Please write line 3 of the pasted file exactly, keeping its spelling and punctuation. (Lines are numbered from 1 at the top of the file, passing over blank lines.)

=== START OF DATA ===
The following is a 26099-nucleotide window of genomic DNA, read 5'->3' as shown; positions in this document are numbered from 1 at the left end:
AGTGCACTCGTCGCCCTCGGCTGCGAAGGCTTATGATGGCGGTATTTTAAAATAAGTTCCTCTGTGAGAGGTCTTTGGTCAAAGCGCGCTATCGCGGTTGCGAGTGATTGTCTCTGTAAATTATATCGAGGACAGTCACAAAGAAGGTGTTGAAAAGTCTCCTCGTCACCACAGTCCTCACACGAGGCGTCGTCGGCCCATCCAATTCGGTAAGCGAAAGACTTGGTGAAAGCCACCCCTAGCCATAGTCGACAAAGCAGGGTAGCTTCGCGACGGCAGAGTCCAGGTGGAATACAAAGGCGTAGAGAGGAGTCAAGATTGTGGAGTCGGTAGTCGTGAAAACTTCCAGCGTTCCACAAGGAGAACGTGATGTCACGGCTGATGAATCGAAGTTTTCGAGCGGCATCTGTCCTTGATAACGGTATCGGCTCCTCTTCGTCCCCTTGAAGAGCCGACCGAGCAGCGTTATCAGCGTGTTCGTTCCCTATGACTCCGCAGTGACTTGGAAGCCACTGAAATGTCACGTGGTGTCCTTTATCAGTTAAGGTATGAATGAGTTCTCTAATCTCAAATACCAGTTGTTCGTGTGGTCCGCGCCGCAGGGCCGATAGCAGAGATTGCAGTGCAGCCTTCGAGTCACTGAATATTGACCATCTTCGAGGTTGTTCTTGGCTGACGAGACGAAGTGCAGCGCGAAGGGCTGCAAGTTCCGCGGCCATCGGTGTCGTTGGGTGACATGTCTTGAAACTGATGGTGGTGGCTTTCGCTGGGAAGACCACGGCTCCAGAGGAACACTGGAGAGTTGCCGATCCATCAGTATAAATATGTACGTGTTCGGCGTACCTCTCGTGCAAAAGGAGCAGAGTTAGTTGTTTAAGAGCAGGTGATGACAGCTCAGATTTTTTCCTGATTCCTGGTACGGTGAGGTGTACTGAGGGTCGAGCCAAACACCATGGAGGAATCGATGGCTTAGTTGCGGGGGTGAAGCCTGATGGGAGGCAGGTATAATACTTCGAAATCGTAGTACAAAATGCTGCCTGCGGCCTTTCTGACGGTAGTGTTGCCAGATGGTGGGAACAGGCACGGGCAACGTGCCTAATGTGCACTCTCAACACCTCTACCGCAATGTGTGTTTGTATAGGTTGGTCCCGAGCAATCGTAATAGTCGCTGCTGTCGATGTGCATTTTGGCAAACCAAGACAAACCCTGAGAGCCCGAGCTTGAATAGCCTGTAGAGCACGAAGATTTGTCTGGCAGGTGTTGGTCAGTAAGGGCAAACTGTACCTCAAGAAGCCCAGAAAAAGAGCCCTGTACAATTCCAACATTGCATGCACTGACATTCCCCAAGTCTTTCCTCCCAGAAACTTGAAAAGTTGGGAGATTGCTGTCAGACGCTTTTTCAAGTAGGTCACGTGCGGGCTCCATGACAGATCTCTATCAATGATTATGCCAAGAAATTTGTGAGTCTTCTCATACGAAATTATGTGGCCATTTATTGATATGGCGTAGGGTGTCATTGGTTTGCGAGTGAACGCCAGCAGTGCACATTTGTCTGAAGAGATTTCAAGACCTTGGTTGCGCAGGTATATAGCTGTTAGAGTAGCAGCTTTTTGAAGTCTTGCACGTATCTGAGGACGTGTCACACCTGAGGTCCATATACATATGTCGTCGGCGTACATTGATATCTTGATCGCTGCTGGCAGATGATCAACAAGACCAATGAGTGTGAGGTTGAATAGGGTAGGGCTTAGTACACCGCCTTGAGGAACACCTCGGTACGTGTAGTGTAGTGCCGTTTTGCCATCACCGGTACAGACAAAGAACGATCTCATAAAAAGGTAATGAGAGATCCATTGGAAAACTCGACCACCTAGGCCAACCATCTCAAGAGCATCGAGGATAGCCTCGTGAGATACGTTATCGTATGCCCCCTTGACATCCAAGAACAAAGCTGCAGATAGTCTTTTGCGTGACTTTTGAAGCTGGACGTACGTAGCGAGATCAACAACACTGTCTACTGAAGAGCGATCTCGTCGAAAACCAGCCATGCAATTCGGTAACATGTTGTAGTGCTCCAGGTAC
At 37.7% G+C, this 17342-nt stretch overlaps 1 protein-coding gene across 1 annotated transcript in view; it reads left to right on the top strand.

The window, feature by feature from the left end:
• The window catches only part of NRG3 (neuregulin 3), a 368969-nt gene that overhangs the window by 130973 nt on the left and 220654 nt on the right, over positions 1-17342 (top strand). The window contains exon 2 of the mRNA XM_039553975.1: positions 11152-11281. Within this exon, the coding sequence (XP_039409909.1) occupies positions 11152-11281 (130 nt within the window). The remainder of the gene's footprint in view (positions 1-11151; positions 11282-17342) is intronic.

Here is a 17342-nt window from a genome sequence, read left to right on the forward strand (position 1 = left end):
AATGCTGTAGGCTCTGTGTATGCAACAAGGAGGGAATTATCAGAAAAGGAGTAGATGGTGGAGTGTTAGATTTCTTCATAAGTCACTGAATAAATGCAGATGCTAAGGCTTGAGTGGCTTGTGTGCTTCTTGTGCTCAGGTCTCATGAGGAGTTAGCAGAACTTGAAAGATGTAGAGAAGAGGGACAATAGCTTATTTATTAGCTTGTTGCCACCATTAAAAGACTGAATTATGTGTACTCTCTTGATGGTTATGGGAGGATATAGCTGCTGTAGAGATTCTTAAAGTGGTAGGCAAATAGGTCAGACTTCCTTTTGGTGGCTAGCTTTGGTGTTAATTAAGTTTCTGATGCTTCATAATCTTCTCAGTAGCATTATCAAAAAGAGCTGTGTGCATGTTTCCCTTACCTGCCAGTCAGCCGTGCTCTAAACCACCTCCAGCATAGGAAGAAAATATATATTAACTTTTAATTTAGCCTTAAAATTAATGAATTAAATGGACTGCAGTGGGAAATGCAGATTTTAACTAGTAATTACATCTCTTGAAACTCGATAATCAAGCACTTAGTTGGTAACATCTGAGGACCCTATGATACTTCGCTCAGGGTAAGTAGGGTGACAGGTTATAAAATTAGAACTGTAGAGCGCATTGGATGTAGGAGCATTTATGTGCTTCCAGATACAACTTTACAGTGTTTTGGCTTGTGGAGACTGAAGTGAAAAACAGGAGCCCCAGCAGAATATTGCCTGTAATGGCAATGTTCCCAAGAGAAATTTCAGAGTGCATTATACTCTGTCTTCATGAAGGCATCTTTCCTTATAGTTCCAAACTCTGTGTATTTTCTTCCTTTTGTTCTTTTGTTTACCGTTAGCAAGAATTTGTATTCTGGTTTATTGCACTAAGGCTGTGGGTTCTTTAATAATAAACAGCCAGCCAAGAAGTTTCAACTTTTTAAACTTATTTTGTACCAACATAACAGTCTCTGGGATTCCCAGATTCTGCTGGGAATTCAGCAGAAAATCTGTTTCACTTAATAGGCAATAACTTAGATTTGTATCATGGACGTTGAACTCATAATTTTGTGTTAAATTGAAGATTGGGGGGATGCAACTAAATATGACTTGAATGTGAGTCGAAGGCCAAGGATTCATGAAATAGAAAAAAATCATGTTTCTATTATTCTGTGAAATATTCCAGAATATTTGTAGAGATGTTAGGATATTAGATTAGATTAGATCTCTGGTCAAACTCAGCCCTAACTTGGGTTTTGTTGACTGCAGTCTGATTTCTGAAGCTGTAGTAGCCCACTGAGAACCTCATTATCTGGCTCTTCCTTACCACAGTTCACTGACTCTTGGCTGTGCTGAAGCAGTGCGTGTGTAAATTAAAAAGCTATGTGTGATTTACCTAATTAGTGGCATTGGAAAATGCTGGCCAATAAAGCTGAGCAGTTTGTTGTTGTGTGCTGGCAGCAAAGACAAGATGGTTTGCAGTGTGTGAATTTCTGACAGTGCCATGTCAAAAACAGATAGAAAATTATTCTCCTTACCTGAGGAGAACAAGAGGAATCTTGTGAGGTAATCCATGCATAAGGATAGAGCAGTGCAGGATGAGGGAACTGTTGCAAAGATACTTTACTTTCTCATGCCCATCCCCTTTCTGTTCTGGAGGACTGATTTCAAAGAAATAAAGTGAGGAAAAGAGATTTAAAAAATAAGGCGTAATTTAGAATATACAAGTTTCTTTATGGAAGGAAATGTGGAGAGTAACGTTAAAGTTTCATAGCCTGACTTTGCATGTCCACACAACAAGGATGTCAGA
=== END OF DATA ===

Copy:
At 37.7% G+C, this 17342-nt stretch overlaps 1 protein-coding gene across 1 annotated transcript in view; it reads left to right on the top strand.